Staff Publications

Staff Publications

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    'Staff publications' is the digital repository of Wageningen University & Research

    'Staff publications' contains references to publications authored by Wageningen University staff from 1976 onward.

    Publications authored by the staff of the Research Institutes are available from 1995 onwards.

    Full text documents are added when available. The database is updated daily and currently holds about 240,000 items, of which 72,000 in open access.

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Record number 489666
Title Health Management for Seeds and Other Organic Propagation Material
Author(s) Koch, E.; Groot, S.P.C.
Source In: Plant Diseaes and Their Management in Organic Agriculture / Finckh, M.R., van Bruggen, A.H.C., Tamm, L., Minnesota : The American Phytopathological Society - ISBN 9780890544761 - p. 189 - 203.
Department(s) BIOS Plant Development Systems
EPS-1
Publication type Peer reviewed book chapter
Publication year 2015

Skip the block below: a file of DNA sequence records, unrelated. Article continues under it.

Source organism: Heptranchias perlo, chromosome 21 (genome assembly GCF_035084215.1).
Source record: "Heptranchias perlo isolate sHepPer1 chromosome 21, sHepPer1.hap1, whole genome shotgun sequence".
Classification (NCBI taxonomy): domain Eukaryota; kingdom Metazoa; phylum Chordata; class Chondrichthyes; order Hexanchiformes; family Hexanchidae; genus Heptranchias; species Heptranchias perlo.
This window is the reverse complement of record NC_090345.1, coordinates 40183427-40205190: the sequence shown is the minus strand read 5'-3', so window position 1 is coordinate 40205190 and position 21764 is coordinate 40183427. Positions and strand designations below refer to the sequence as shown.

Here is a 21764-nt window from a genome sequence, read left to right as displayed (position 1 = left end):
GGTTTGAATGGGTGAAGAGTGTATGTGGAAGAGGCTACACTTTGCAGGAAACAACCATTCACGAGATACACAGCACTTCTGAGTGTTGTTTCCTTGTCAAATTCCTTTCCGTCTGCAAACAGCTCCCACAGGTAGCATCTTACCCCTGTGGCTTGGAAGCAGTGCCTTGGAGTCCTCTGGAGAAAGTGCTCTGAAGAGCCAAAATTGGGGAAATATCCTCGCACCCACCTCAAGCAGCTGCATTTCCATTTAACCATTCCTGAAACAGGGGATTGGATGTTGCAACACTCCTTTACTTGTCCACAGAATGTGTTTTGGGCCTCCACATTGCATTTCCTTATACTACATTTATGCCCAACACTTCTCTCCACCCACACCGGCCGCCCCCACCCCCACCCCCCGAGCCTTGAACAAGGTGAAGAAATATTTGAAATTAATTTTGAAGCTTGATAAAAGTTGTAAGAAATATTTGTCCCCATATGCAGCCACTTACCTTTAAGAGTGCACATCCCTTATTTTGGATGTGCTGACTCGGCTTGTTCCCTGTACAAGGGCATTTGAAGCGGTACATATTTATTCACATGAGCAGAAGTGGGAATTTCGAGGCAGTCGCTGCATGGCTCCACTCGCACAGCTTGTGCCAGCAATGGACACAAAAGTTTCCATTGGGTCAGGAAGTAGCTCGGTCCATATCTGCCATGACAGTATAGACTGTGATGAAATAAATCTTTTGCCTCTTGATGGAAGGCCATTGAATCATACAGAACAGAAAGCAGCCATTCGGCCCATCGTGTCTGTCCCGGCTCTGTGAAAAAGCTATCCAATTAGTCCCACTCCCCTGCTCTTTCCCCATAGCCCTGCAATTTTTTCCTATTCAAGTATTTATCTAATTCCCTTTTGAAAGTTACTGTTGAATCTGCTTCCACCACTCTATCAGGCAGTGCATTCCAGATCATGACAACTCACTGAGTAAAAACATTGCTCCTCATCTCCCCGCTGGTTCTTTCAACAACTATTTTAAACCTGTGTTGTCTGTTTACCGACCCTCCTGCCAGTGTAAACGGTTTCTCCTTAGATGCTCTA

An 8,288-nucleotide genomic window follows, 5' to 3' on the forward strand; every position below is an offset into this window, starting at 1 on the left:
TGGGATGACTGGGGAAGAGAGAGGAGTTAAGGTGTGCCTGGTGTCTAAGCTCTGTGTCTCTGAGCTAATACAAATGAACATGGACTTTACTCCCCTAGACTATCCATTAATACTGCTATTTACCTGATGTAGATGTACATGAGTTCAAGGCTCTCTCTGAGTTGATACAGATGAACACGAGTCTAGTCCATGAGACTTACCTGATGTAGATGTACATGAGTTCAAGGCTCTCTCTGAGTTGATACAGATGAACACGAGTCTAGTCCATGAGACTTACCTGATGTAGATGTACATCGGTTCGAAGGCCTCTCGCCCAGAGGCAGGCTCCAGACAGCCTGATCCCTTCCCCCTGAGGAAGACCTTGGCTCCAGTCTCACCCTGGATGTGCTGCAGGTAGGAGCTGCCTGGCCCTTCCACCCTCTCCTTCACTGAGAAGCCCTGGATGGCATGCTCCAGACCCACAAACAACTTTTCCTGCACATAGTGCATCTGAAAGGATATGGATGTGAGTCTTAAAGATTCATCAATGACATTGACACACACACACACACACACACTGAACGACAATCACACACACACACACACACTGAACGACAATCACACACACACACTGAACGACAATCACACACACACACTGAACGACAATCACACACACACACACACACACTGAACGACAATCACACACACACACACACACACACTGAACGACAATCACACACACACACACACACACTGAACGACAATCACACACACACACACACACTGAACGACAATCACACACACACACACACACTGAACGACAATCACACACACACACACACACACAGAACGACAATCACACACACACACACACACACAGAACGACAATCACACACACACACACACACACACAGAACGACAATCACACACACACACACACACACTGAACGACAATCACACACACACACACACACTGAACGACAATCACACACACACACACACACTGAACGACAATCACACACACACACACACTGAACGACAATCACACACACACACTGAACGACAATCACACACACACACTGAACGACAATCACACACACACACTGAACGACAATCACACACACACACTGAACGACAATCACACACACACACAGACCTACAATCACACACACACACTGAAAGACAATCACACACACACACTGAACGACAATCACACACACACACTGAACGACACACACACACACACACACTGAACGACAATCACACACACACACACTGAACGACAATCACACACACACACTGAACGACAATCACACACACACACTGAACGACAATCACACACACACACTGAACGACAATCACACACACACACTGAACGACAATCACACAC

Abstract Propagation material is an integral part of the crop produc­ tion chain. The genetic constitution of the cultivar should guar­ atee optimal adaptation to the growing conditions and a good yield with the desired quality characteristics. Healthy and vig­ orous seeds, seed tubers, or transplants are essential for rapid establishment of the crop. Use of poorly germinating seeds or seed bers infected with pathogens results at least in losses bu t often Ill crop failure. The term "propagation material" refers to seeds and· veg­etatitve material such as seed tubers (e.g., potato), bulbs (e.g., onions, shallots, and some ornamentals), cuttings (trees and shrubs), young plants (transplants) produced from either cut­tings or seeds, and grafted plants (as is common for fruit trees and becoming increasingly important for vegetables such as tomatoes, peppers and cucurbits) Although the genetic material used in organic farming i s often the same as that used in con­ ventional production, cultivars with trait5 that are less impor­ tant or even unwanted in conventional farming are sometimes preferred in organic farming. This holds true, for example, for cultivars that are adapted to the local soils and are resistant to pests and diseases common to the area or for those that exhibit structural features that contribute to disease control or weed suppression . Examples of the latter are tall wheat cultivars that provide greater ground cover or have a higher light interception level or leaf area index than shorter and less competitive culti­ vars (Drews et al., 2009). The use of chemical crop protectants and fertilizers in the production of conventional propagation material has enabled improvement in the quality of seeds and seed tubers, especially in the high-value seed market. Obtain­ ing similar high-quality propagation material under organic production conditions presen ts a challenge, especially with crops for which the seeds are not the product that is normally harvested. The term "vigor" is defined as the potential of seeds to germinate and produce good-quality seedlings, even under suboptimal field conditions. Making nutrients available from organic fertilizers requires microbial activity. With cold soils in the spring, microbial activity is low. In order to mobilize enough nutrients, the use of highly vigorous seeds that ger­ minate rapidly and produce seedlings with fast-growing root systems is important in establishing a new organic crop. Fewer options for disease control are available in organic farming, so avoidance of seedborne diseases is more important than in con­ ventional crop production .
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